For Willa Cather, James served as a paragon of "redemptive aestheticism just masculine enough and replete with a lavish but chaste sensualism" to counteract the hyperaestheticism of Oscar Wilde, her bete noir (137). From 1895 through The Professor's House (1925), Cather relied on James to mediate the "fate of masculinities against the grain, including, by projection, the masculinity distinctively embodied in Cather herself" (134). Haralson's scripting of Cather's identification with James as an imaginative projection of her own anxieties and desires dovetails with the delicate balancing act, between same-sex desire and homophobic reaction, James is said to have achieved in his portrayal of an aesthete in The Tragic Muse: "In Nash, that is, James sketched a protogay, protocamp character but smudged those lineaments that were most personally troubling to him, as well as most susceptible to the 'complicated and ingenious machinery' of law and order that would soon enmesh Wilde" (76). Haralson's deft interpretation of One of Ours, a war novel in which Cather tests the "limits of homosexual feeling" (154), prepares the ground for the stunning final chapter, in which Ernest Hemingway emerges as the embattled tyro of masculine modernism. In Hemingway's view, a view shared by Sinclair Lewis and Edmund Wilson, Cather's gender doomed her imaginative forays into the trenches to solipsism and melodrama (154).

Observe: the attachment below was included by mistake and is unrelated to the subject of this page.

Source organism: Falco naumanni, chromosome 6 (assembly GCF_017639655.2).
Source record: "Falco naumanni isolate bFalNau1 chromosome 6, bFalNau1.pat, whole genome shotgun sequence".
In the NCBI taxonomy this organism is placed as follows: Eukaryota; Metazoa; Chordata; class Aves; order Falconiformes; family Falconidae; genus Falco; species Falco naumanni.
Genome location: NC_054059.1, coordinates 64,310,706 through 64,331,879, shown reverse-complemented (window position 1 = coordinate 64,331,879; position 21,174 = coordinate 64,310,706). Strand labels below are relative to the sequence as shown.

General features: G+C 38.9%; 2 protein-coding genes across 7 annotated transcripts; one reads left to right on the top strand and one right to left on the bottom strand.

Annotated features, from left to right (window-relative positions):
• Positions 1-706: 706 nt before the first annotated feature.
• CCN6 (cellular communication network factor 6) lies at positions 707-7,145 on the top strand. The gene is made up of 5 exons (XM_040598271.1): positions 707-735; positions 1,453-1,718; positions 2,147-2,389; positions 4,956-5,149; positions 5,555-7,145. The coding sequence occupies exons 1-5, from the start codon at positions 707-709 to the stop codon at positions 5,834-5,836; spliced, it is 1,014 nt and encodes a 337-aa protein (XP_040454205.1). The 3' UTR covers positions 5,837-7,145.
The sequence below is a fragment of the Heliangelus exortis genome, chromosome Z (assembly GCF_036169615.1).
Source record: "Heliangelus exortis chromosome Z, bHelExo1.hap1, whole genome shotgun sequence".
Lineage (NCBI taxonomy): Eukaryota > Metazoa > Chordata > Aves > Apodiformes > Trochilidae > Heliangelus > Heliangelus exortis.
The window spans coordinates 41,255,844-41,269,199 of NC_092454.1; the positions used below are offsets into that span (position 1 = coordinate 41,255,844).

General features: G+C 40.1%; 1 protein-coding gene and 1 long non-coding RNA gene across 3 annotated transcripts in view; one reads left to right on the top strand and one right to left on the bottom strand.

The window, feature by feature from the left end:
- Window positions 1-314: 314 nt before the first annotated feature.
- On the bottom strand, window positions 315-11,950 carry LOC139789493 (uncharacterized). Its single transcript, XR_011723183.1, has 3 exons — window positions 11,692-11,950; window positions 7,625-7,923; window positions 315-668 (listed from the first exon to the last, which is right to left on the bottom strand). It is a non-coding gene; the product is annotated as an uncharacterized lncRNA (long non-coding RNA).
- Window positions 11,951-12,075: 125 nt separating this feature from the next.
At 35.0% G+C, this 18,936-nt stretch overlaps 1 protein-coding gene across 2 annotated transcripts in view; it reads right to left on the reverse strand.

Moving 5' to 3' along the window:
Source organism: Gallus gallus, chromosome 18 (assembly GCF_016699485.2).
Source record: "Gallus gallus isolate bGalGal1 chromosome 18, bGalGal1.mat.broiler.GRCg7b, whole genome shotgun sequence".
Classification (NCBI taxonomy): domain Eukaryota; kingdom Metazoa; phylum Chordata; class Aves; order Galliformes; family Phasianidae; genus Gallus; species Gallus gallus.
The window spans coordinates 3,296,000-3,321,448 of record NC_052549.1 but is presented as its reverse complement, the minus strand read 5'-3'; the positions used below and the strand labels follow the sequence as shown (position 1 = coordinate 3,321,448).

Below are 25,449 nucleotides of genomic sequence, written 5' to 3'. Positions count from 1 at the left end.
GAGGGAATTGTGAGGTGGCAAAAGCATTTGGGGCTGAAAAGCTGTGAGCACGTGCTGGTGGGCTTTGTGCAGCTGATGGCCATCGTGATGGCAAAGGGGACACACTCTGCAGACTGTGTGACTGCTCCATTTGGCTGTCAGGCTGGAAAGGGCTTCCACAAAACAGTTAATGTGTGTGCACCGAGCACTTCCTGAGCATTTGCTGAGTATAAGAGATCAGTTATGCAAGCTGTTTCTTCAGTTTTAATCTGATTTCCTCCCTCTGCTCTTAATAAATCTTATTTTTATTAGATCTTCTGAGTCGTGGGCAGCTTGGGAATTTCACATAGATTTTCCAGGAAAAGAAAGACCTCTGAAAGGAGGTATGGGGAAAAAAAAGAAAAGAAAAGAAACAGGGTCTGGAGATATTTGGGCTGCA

Concomitantly, Haralson captures Ernest Hemingway's fraught relation to James in all its symptomatic (homophobic) complexity: "More privately, Hemingway went on to demean the drawing-room 'fairies' who languished about in James's The Awkward Age (1899), to scorn his predecessor under the sign of emasculation (James had 'no balls') and effeminacy (one of the 'male old women'), to dismiss James's writing as 'snobbish, difficultly written shit'" (173). Harlason's most intriguing move is to permit Gertrude Stein and Sherwood Anderson to confer over young Hemingway's compulsion to suppress his "truly sensitive capacity for emotion," as Stein put it, partly in reaction against the interiority, aestheticism, homoeroticism, and subtle sociability of James's work (174). Anderson and Stein are mutually attuned to Hemingway's careerism and pandering to an American market, whose cult of literary celebrity admired the brag and "the compensatory swagger of the manly man," a role Hemingway taught himself to play (174). Hemingway's "theatre of hypermasculinity" (174) inspires Stein's observation that Hemingway looks "like a modern" but "smells of the museums," whereas the "future feeling" James "felt the method of the twentieth century" (173). For some readers of Henry James and Queer Modernity, Haralson's definition of modernity may be too narrowly focused on turn-of-the century redefinitions of sexuality. It is certainly true that gender and sexual dissidence are among the hallmarks of modernity as well as prevailing features of modern subjectivity. Haralson has made good his promise to show that James's proleptic queerness inspired his modernist interlocutors both to read and rewrite his works, giving "James's sexual/textual politics a Steinian signature" or simply talking back to James (19).
WENDY GRAHAM, Vassar College
|Printer friendly Cite/link Email Feedback|
|Publication:||Studies in the Novel|
|Article Type:||Book Review|
|Date:||Sep 22, 2005|
|Previous Article:||Granofsky, Ronald. D.H. Lawrence and Survival: Darwinism in the Fiction of the Transitional Period.|
|Next Article:||Krauth, Leland. Mark Twain & Company: Six Literary Relations.|